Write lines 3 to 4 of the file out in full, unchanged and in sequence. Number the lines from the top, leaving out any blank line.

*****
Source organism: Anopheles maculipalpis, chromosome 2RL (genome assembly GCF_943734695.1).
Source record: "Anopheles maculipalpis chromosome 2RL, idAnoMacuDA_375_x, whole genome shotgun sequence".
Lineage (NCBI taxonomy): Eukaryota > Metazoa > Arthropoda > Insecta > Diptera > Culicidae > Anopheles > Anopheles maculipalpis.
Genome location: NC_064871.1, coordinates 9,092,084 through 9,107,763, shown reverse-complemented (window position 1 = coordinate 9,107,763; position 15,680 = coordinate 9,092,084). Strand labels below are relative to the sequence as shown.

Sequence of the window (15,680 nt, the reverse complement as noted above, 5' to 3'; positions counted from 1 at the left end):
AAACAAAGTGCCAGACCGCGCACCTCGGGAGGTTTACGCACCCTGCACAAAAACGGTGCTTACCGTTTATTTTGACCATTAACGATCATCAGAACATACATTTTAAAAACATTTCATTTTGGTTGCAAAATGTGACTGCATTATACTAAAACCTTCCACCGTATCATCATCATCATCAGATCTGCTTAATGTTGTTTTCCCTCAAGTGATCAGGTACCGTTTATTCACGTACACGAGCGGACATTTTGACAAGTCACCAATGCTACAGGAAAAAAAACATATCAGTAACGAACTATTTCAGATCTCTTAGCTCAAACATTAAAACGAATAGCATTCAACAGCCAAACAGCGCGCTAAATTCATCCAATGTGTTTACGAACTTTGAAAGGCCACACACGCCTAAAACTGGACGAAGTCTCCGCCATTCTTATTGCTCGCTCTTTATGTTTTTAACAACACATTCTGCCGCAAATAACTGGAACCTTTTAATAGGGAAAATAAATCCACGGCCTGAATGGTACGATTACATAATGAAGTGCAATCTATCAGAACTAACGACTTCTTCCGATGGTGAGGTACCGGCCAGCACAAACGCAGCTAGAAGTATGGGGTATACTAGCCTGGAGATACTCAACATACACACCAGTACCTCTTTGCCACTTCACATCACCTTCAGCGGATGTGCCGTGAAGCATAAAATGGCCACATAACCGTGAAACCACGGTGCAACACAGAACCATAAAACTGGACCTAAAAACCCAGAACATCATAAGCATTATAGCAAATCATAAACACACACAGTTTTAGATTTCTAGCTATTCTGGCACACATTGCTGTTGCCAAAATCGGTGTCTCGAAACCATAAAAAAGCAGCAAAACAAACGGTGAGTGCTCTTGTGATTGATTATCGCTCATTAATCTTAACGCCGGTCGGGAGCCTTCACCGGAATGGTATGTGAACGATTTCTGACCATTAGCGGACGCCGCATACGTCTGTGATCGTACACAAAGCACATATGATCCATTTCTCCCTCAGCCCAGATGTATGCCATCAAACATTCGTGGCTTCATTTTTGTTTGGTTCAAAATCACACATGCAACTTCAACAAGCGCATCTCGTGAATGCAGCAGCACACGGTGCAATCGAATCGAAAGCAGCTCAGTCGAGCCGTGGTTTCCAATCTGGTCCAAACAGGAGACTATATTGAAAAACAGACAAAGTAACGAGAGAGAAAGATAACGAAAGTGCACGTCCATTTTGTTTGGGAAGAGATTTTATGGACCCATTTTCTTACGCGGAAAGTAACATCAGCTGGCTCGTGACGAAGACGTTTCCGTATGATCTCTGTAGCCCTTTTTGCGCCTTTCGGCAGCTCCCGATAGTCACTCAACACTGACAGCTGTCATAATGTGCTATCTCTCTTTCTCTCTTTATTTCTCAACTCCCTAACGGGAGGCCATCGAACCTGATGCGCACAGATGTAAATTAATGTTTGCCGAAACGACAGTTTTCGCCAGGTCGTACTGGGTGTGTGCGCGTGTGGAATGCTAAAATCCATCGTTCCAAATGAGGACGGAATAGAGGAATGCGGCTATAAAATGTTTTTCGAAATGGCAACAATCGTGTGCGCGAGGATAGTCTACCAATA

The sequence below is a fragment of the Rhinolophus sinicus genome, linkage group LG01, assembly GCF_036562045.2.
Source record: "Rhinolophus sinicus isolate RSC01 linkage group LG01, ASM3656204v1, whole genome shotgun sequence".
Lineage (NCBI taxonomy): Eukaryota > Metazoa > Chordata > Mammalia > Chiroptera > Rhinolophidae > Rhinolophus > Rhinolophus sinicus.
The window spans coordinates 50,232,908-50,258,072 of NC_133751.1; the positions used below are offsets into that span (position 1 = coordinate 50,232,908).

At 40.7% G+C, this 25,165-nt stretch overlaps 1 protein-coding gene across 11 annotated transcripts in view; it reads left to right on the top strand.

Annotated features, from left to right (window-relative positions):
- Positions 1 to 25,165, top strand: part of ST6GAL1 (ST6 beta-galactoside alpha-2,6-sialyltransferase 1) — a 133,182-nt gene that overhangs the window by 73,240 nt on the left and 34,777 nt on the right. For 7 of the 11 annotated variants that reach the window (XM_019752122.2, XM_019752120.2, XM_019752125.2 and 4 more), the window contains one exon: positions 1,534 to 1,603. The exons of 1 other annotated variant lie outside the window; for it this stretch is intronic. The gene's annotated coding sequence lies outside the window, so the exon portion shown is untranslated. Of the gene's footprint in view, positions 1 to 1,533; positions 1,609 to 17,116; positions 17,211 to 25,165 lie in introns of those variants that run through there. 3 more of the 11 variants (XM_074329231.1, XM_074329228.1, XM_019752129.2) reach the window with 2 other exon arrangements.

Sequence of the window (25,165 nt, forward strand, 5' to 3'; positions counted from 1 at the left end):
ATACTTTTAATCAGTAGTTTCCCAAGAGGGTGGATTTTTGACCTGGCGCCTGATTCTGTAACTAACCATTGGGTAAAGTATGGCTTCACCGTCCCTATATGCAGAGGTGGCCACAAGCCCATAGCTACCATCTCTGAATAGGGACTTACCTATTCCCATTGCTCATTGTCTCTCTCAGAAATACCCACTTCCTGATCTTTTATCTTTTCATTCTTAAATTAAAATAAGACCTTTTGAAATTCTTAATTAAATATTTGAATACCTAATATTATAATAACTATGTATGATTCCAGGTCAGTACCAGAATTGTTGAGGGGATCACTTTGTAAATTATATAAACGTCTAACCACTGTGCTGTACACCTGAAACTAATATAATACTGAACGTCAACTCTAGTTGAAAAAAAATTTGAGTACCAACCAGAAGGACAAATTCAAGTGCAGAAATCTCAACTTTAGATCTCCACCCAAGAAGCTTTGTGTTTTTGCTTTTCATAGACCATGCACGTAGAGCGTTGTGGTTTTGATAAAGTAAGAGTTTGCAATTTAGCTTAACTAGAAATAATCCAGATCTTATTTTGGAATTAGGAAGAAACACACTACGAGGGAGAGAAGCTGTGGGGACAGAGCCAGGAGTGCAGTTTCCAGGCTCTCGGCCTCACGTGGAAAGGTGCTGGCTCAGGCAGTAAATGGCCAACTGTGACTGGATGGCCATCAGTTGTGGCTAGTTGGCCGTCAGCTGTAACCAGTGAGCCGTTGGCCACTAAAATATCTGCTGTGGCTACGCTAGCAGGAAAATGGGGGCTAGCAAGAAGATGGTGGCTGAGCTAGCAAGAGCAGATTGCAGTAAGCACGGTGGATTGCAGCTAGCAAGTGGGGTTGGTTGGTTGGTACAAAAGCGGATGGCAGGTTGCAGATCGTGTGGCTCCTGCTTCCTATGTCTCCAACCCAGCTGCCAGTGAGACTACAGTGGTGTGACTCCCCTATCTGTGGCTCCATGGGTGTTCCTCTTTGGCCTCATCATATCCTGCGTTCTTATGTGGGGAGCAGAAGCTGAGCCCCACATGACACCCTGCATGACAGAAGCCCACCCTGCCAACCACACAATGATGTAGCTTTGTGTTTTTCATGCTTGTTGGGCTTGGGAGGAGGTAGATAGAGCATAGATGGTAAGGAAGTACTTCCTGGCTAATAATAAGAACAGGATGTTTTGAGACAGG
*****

Lineage (NCBI taxonomy): Eukaryota > Metazoa > Arthropoda > Insecta > Diptera > Culicidae > Anopheles > Anopheles maculipalpis.
Genome location: NC_064871.1, coordinates 9,092,084 through 9,107,763, shown reverse-complemented (window position 1 = coordinate 9,107,763; position 15,680 = coordinate 9,092,084). Strand labels below are relative to the sequence as shown.